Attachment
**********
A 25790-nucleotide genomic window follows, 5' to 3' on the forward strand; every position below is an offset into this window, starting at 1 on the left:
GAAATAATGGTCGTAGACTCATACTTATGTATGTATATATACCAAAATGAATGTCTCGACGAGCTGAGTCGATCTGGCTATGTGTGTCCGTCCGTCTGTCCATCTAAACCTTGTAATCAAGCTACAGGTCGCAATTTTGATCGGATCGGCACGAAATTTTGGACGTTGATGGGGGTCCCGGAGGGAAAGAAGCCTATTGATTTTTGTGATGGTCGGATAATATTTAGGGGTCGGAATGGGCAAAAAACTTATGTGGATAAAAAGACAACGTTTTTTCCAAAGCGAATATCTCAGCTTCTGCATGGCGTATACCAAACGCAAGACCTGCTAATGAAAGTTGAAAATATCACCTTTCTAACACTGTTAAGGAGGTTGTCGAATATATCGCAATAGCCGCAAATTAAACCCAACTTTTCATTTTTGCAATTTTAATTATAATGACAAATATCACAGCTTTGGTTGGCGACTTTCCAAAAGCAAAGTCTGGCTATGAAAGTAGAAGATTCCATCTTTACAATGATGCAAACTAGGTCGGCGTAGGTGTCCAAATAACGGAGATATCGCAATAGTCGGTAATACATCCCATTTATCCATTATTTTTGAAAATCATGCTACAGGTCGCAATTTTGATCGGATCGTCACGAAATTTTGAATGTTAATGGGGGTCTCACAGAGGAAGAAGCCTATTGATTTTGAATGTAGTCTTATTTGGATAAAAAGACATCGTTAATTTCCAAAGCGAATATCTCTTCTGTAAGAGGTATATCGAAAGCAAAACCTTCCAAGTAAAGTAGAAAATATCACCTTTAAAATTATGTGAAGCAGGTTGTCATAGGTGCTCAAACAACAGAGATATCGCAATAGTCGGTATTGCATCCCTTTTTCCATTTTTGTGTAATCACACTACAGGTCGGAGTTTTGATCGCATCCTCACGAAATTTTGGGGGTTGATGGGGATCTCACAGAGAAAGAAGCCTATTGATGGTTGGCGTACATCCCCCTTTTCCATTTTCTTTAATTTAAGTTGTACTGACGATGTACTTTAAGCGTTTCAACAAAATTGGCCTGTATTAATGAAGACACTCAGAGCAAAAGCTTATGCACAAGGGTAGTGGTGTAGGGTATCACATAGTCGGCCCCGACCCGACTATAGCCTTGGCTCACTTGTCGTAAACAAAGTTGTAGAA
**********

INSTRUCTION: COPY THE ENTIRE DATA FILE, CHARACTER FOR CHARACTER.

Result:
A 25790-nucleotide genomic window follows, 5' to 3' on the forward strand; every position below is an offset into this window, starting at 1 on the left:
GAAATAATGGTCGTAGACTCATACTTATGTATGTATATATACCAAAATGAATGTCTCGACGAGCTGAGTCGATCTGGCTATGTGTGTCCGTCCGTCTGTCCATCTAAACCTTGTAATCAAGCTACAGGTCGCAATTTTGATCGGATCGGCACGAAATTTTGGACGTTGATGGGGGTCCCGGAGGGAAAGAAGCCTATTGATTTTTGTGATGGTCGGATAATATTTAGGGGTCGGAATGGGCAAAAAACTTATGTGGATAAAAAGACAACGTTTTTTCCAAAGCGAATATCTCAGCTTCTGCATGGCGTATACCAAACGCAAGACCTGCTAATGAAAGTTGAAAATATCACCTTTCTAACACTGTTAAGGAGGTTGTCGAATATATCGCAATAGCCGCAAATTAAACCCAACTTTTCATTTTTGCAATTTTAATTATAATGACAAATATCACAGCTTTGGTTGGCGACTTTCCAAAAGCAAAGTCTGGCTATGAAAGTAGAAGATTCCATCTTTACAATGATGCAAACTAGGTCGGCGTAGGTGTCCAAATAACGGAGATATCGCAATAGTCGGTAATACATCCCATTTATCCATTATTTTTGAAAATCATGCTACAGGTCGCAATTTTGATCGGATCGTCACGAAATTTTGAATGTTAATGGGGGTCTCACAGAGGAAGAAGCCTATTGATTTTGAATGTAGTCTTATTTGGATAAAAAGACATCGTTAATTTCCAAAGCGAATATCTCTTCTGTAAGAGGTATATCGAAAGCAAAACCTTCCAAGTAAAGTAGAAAATATCACCTTTAAAATTATGTGAAGCAGGTTGTCATAGGTGCTCAAACAACAGAGATATCGCAATAGTCGGTATTGCATCCCTTTTTCCATTTTTGTGTAATCACACTACAGGTCGGAGTTTTGATCGCATCCTCACGAAATTTTGGGGGTTGATGGGGATCTCACAGAGAAAGAAGCCTATTGATGGTTGGCGTACATCCCCCTTTTCCATTTTCTTTAATTTAAGTTGTACTGACGATGTACTTTAAGCGTTTCAACAAAATTGGCCTGTATTAATGAAGACACTCAGAGCAAAAGCTTATGCACAAGGGTAGTGGTGTAGGGTATCACATAGTCGGCCCCGACCCGACTATAGCCTTGGCTCACTTGTCGTAAACAAAGTTGTAGAA